The windiest city in the nation is Amarillo, Texas.
The midpoint of historic Route 66, which ran for decades from Chicago — whose “windiness” is really a reference to its politicians’ oratorical pomposity — to Santa Monica, Amarillo is also home to one of the most famous artifacts of kitsch roadside Americana, Cadillac Ranch.
An array of 10 vintage cars buried halfway into the gently sloping soil of the Texas Panhandle, it’s an enigmatic, somewhat tongue-in-cheek homage to American car culture and the forlorn quality of the open road. Laid out in 1974, the Caddies are arranged so as to illustrate the evolution of their tailfins over time, supposedly oriented at the same angle as the exterior of the Great Pyramid of Giza. For a state with a law-and-order reputation like Texas, visitors are allowed to do something rather unlikely: spray paint the cars, which they do, often with cryptic political messages.
Such an anarchic spirit just off Interstate 40 in one of the most conservative regions of the country may owe itself to the Cadillac Ranch’s creators, the art collective Ant Farm, founded in San Francisco in the late 1960s by the avant-garde, anti-consumerist duo Chip Lord and Doug Michels. Not far away is the hamlet of Happy, Texas (“The Town Without a Frown”) and just down the interstate is the Second Amendment Cowboy, a tall guy in a yellow shirt and ten-gallon hat who looks a bit like Woody from Toy Story and who is most certainly frowning a little.
But in June of last year, a darker icon appeared. Just west of Cadillac Ranch, someone installed a billboard that read, “Liberals, Please continue on I-40 until you have left our GREAT STATE OF TEXAS.” In the ensuing outcry, it only lasted a few days, partly because of its rancorous spirit and partly because it’s a violation of the tenet “Drive friendly, the Texas way.”
We know which liberals the makers of that billboard were referring to, and it ain’t hippies in Burlington, Vt. The sentiment was of a piece with a similar rallying cry that’s heard more and more around the Lone Star State these days: “Don’t California My Texas.” That phrase has become a bumper sticker and a defiant campaign motto of Gov. Greg Abbott — made all the more curious by consistent and brazen attempts by different Texan officials to poach California companies (a more accurate slogan might be “Don’t California My Texas Unless You Make Bushels Of Money And Jobs”).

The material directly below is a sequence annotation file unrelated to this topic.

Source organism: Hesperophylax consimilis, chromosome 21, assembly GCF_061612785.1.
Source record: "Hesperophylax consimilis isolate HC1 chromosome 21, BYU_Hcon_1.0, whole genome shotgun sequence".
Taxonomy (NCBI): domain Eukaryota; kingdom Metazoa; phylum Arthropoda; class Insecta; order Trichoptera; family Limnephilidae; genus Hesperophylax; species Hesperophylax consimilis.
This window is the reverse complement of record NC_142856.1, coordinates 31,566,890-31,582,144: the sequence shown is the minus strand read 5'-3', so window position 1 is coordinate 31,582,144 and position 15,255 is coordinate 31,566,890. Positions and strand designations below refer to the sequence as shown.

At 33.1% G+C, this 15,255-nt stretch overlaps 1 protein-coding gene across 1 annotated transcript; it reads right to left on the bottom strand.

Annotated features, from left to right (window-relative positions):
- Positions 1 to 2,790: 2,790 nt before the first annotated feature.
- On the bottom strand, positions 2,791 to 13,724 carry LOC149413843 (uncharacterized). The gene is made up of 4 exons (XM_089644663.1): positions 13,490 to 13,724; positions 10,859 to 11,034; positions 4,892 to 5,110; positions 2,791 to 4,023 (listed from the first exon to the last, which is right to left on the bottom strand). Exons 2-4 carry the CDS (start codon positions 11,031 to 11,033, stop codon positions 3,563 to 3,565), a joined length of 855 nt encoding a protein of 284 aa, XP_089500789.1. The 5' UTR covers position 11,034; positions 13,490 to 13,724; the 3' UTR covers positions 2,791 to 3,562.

But whether state politicians like it or not, a number of signs point toward Texas trending in a decidedly Californian direction: bluer and browner.
Texas grows by more than 1,200 people, every single day.
It is an astounding number of people. Together, Texas and California are home to some 68 million people, or about one-fifth of the total population of the United States — more than France or the U.K. and as much as Australia and Canada combined. Still, California’s growth has slowed since its 1980s salad days (during which it welcomed 1,700 people per day) and Texas’ has not, and now the Golden State has just shy of 40 million people while Texas is home to nearly 29 million. At current growth rates, Texas will surpass California four or five decades on.
The danger of a California-ized Texas, such as it is, is real. Texas is growing rapidly, and as it does, it’s swelling with people of color and highly-educated professionals, linchpins of the contemporary Democratic Party. With a skyline nearly unrecognizable from a decade ago and a strong tech presence, Austin has lived up to its early-2000s nickname “Silicon Hills.” Since I lived there, in 2004, it has not only surpassed San Francisco in population, but increasingly become the “San Francisco of the South” due to its sanctuary-city status, LGBTQ culture, and food scene. It’s gone from a blue islet in a sea of red to a place that increasingly steers the state’s direction. Nobody there seems to have gotten the “liberals, get out” memo.
Photo by Peter Lawrence Kane
Mere weeks after wind turbines generated more power in Texas than coal for the first time, the consequences of these cultural shifts are becoming ever more palpable. After almost two centuries as a bastion of what its proponents would describe as a hands-off, frontier spirit, Texas is indeed changing. A low-tax, low-services place with a part-time legislature and a brash devotion to personal freedom — in some ways, at least — Texas is becoming downright cosmopolitan.